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Assistance with locating a hydraulic flow divider

  1. Aug 18, 2014 #1
    At my shop we recently acquired an old 2-post automotive lift from the 70's. The lift has two cylinders, one for each post. The hydraulic lines were a bit hacked up when we got it and we're now in the process of trying to get it up and running again. We have it operational, but the arms are rising and lowering unevenly.

    We're looking for some type of flow divider where we can adjust the amount of flow that is fed to either piston with 1-in and 2-out. For example, a 20/80 split, 50/50, or a 75/25. Something where we can fine tune it so that they will rise and lower at equal speeds.

    ~3000-3500 psi
    3/8th NPT

    We're having trouble sifting through all the available types on the market. Most of what we have found are priority-type, but that's not what we're looking for.

    Any assistance would be greatly appreciated!
  2. jcsd
  3. Aug 18, 2014 #2


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    Your hydraulic cylinders should be of equal section. That will require exactly equal volumes of fluid pass to, or from each side. Because the mass distribution being lifted or lowered will not always be symmetrical, the pressure to the two sides of the lift may be significantly different.

    So what you need is an accurate equal flow divider that is quite insensitive to pressure difference. Gear based, rotary flow dividers are maybe 3% accurate, so that should do the job OK. The differential pressure between the two sides will be countered by the torque difference on the gears in the flow divider.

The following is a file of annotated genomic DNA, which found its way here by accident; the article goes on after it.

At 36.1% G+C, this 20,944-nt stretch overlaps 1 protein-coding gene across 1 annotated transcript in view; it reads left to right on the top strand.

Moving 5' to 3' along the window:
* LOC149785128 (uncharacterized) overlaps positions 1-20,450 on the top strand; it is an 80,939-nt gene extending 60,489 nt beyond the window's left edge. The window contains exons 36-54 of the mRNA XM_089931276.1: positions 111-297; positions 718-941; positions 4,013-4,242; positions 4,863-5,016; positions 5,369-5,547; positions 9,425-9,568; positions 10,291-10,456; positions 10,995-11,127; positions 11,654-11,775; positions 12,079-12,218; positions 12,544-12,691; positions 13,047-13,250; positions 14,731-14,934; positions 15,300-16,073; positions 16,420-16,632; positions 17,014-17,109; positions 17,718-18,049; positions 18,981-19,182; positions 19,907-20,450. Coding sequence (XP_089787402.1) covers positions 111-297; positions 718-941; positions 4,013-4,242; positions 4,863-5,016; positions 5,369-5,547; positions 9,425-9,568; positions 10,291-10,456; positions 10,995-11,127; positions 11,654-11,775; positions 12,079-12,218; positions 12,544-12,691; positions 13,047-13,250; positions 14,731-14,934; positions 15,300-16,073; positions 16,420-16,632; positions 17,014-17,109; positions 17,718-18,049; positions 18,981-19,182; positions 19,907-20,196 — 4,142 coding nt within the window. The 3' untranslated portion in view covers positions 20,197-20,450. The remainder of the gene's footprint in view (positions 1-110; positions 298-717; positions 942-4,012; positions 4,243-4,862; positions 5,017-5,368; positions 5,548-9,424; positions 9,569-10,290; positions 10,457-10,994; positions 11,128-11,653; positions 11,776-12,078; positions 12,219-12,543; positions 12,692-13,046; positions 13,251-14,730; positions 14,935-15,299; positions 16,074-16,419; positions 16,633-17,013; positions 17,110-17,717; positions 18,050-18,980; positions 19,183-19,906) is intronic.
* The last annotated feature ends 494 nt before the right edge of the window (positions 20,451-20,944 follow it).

http://www.salami.it/public/articoli/pdf/1608_1_Technical%20catalogue%202DRE.pdf [Broken]

    A mechanical solution could be to run a single loop of wire cable up, down and between both legs. That will need 6 pulleys. By clamping the lift points to the appropriate cable you can mechanically balance the pressure and the position on the two sides, the cylinder pressures can then be equal and so will work together. In that situation the actuator cylinder sections do not have to be identical.
    Last edited by a moderator: May 6, 2017
  4. Aug 19, 2014 #3
    Thank you very much Baluncore. That information is exactly what we were looking for!

  5. Aug 24, 2014 #4
    A pressure regulator could be used 1 in 2 out adjusting the pressures to get both rams to work together. also can check the distances between both pipes, also have found if the rams are not bled properly and have small amount of air inside could be an issue. On one instance I found that the I/d of pipes where different thus giving different pressures. Thus a pressure regulator would be best option giving pressure equally if a load is put on.
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